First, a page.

15. 15. 15 Overview • Unnecessary antibiotic use • Contributes to increasing bacterial resistance • Increases medical costs and the risks of drug-related adverse events Schuetz P et al. J Am Med Assoc. 2009;302(10):1059-66. • Lower respiratory tract infections (LTRI) – Most frequent indication for antibiotic prescriptions in the Northwestern hemisphere – 75% of patients are treated with antibiotics – Predominantly viral origin of infection • Procalcitonin (PCT) algorithm – Reduced antibiotic use in patients with LTRIs
  16. 16. 16 Objective Examine whether a PCT algorithm can reduce antibiotic exposure without increasing the risk for serious adverse outcomes. Schuetz P et al. J Am Med Assoc. 2009;302(10):1059-66. Overview
  17. 17. 17 Multicenter, noninferiority, randomized controlled trial Schuetz P et al. J Am Med Assoc. 2009;302(10):1059-66. Study Design • Main Outcome Measures – Composite adverse outcomes of death, intensive care unit admission, disease-specific complications, or recurrent infection within 30 days – Antibiotic exposure and adverse effects from antibiotics • Patients – Randomized to administration of antibiotics based on PCT algorithm – Cutoff ranges for initiating or stopping antibiotics (PCT group) or standard guidelines (control) – Serum PCT was measured locally
  18. 18. 18 Flow Diagram of Patients in Trial Schuetz P et al. J Am Med Assoc. 2009;302(10):1059-66. 687 Randomized to Receive Antibiotics Based on PCT Algorithm 694 Randomized to Receive Antibiotics Based on Standard Guidelines 16 Withdrew Informed Consent 1 Lost to Follow-up 34 Died 6 Withdrew Informed Consent 0 Lost to Follow-up 33 Died 636 Completed 30-d Interview 655 Completed 30-d Interview 671 Included in Primary Analysis 16 Excluded (Withdrew Informed Consent) 688 Included in Primary Analysis 6 Excluded (Withdrew Informed Consent) 1381 Randomized
  19. 19. Results  No difference : death, intensive care unit admission, disease-specific complications, or recurrent infection within 30 days 19
  20. 20. 20 SIMILAR RATES OF MORTALITY IN LRTI PATIENT-LEVEL META-ANALYSIS Data on file at bioMérieux.
  21. 21. 21 0 Schuetz P et al. J Am Med Assoc. 2009;302(10):1059-66. Antibiotic Exposure in Patients Receiving Antibiotic Therapy All Patients (n = 1359) Community-acquired Pneumonia (n = 925) PatientsReceiving AntibioticTherapy,% 20 40 60 80 100 Time After Study Inclusion, d Time After Study Inclusion, d 0 1 2 5 7 9 11 >13 No. of Patients PCT 506 484 410 306 207 138 72 46 Control 603 589 562 516 420 324 157 100 417 410 359 272 161 126 64 41 461 453 444 428 361 292 146 91 0 1 2 5 7 9 11 >13 PCT Control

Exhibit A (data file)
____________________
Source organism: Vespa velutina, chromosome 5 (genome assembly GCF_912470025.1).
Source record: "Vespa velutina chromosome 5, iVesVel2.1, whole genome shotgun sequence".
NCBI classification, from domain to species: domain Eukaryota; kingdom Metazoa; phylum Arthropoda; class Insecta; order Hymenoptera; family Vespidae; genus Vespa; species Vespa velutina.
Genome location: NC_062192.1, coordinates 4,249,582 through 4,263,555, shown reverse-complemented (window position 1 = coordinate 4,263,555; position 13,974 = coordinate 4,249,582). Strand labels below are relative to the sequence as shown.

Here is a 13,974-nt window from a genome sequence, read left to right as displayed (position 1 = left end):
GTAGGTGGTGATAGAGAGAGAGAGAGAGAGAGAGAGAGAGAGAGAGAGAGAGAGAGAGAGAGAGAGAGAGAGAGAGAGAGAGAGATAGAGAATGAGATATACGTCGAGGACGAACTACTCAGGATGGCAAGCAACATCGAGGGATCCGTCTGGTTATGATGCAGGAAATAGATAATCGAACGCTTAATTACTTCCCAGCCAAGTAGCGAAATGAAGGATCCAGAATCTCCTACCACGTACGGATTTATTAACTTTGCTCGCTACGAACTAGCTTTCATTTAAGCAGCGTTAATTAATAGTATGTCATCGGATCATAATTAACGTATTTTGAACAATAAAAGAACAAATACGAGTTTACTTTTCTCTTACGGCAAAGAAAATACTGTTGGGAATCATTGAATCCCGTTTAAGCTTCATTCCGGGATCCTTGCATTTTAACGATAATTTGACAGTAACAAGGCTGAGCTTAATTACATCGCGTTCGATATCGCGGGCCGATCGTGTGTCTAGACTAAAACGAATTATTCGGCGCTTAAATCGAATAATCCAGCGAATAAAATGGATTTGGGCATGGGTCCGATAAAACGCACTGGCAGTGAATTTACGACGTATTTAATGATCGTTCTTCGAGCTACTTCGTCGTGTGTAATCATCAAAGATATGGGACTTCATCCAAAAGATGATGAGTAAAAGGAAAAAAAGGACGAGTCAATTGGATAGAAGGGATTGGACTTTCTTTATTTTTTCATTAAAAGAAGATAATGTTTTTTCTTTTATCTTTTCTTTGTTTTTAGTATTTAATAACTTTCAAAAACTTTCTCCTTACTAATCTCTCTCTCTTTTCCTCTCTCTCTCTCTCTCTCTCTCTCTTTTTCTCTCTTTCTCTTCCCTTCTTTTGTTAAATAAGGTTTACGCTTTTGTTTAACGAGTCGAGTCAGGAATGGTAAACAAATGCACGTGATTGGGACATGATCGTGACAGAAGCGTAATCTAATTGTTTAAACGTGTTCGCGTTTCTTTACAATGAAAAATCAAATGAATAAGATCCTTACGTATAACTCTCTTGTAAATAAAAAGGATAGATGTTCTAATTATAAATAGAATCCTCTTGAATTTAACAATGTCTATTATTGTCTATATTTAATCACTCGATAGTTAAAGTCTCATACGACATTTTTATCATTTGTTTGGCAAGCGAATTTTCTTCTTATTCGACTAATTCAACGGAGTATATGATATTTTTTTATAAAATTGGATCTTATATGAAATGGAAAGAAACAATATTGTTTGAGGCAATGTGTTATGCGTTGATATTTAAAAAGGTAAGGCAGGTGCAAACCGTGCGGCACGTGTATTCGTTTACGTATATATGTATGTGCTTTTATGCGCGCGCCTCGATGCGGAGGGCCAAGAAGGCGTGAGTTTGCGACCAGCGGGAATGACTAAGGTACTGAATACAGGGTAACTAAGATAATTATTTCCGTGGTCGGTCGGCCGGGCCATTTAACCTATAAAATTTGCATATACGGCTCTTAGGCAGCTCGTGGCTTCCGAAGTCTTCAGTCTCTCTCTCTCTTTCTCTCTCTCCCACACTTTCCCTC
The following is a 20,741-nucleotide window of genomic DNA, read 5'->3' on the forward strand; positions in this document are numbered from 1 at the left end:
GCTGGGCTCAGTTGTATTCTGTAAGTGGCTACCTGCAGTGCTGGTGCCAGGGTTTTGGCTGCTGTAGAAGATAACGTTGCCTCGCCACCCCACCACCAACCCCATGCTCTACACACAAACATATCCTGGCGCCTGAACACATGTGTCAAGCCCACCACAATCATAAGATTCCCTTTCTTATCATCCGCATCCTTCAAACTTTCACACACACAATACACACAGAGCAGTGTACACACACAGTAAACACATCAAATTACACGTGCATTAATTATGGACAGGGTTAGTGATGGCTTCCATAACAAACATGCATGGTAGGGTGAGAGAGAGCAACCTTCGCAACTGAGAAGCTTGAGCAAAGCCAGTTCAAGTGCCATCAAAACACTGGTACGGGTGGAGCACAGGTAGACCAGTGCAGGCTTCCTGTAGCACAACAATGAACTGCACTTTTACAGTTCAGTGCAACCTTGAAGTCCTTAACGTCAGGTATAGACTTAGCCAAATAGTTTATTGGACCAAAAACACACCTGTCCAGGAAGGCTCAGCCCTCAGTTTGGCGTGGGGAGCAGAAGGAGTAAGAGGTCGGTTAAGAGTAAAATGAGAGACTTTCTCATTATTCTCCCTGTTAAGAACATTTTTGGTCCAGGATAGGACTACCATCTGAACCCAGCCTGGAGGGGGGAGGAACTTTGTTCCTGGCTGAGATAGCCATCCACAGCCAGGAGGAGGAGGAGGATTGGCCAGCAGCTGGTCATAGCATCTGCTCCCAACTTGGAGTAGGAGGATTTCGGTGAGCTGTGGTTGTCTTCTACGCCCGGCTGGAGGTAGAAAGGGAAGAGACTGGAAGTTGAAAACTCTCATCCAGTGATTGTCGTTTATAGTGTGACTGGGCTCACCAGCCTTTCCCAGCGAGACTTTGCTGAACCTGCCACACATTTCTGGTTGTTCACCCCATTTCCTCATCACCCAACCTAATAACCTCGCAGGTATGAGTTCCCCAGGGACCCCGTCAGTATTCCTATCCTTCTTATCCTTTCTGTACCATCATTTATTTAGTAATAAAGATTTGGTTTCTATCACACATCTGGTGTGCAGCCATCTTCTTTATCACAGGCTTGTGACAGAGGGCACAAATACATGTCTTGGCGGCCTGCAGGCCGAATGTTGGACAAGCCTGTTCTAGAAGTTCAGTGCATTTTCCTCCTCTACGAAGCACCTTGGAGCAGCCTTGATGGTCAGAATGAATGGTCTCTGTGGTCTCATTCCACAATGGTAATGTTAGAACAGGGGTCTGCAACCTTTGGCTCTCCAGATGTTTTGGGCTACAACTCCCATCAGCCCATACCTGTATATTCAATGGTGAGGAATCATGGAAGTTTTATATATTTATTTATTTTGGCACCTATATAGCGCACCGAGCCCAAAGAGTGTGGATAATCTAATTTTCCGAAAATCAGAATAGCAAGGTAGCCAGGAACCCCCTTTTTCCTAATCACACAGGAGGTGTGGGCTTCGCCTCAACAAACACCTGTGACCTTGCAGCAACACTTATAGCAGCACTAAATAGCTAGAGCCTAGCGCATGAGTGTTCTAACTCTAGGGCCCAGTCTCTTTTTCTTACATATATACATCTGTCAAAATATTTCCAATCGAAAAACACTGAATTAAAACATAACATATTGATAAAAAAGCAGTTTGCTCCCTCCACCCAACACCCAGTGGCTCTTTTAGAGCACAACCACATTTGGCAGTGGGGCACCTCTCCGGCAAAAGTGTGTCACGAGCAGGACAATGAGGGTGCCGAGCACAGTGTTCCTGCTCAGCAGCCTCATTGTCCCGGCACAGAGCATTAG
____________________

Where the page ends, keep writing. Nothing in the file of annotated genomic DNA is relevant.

22. 22. 22 Schuetz P et al. J Am Med Assoc. 2009;302(10):1059-66. 0 PatientsReceiving AntibioticTherapy,% 20 40 60 80 100 Time After Study Inclusion, d 0 1 2 5 7 9 11 >13 Time After Study Inclusion, d 0 1 2 5 7 9 11 >13 Exacerbation of COPD (n = 228) Acute Bronchitis (n = 151) No. of Patients PCT 56 47 30 23 16 6 4 2 Control 79 78 67 56 40 20 5 4 16 11 9 3 3 1 1 1 41 38 35 19 8 3 0 0 PCT: Procalcitoin COPD: Chronic Obstructive Pulmonary Disease PCT Control Antibiotic Exposure in Patients Receiving Antibiotic Therapy
  23. 23. 23 < 0.1 μg/l NO antibiotics ! 0.1 - 0.25 μg/l >0.5 μg/l>0.25 – 0.5 μg/l No antibiotics Antibiotics YES !Antibiotics yes Control PCT after 6-24 hours Initial antibiotics can be considered in case of: - Respiratory or hemodynamic instability - Life-threatening comorbidity - Need for ICU admission - PCT < 0.1 μg/l: CAP with PSI V or CURB65 >3, COPD with GOLD IV - PCT < 0.25 μg/l: CAP with PSI ≥IV or CURB65 >2, COPD with GOLD > III - Localised infection (abscess, empyema), L.pneumophilia - Compromised host defense (e.g. immuno- suppression other than corticosteroids) - Concomitant infection in need of antibiotics Bacterial etiology very unlikely Bacterial etiology unlikely Bacterial etiology likely Bacterial etiology very likely Procalcitonin (PCT) algorithm for stewardship of antibiotic therapy in patients with LRTI Consider the course of PCT If antibiotics are initiated: - Repeated measurement of PCT on days 3, 5, 7 - Stop antibiotics using the same cut offs above - If initial PCT levels are >5-10 μg/l, then stop when 80-90% decrease of peak PCT - If initial PCT remains high, consider treatment failure (e.g. resistant strain, empyema, ARDS) - Outpatients: duration of antibiotics according to the last PCT result: - >0.25-0.5 μg/l: 3 days - >0.5 - 1.0 μg/l: 5 days - >1.0 μg/l: 7 days PCT: procalcitonin, CAP: community-acquired pneumonia, PSI: pneumonia severity index, COPD: chronic obstructive pulmonary disease, GOLD: global initiative for obstructive lung disease
  24. 24. 24 Conclusions An algorithm with PCT cutoff ranges was noninferior to clinical guidelines in terms of adverse outcomes death, intensive care unit admission, disease-specific complications, or recurrent infection within 30 days Reduced antibiotic exposure Reduced associated adverse effects In countries with higher antibiotic prescription rates PCT guidance may have clinical and public health implications Schuetz P et al. J Am Med Assoc. 2009;302(10):1059-66.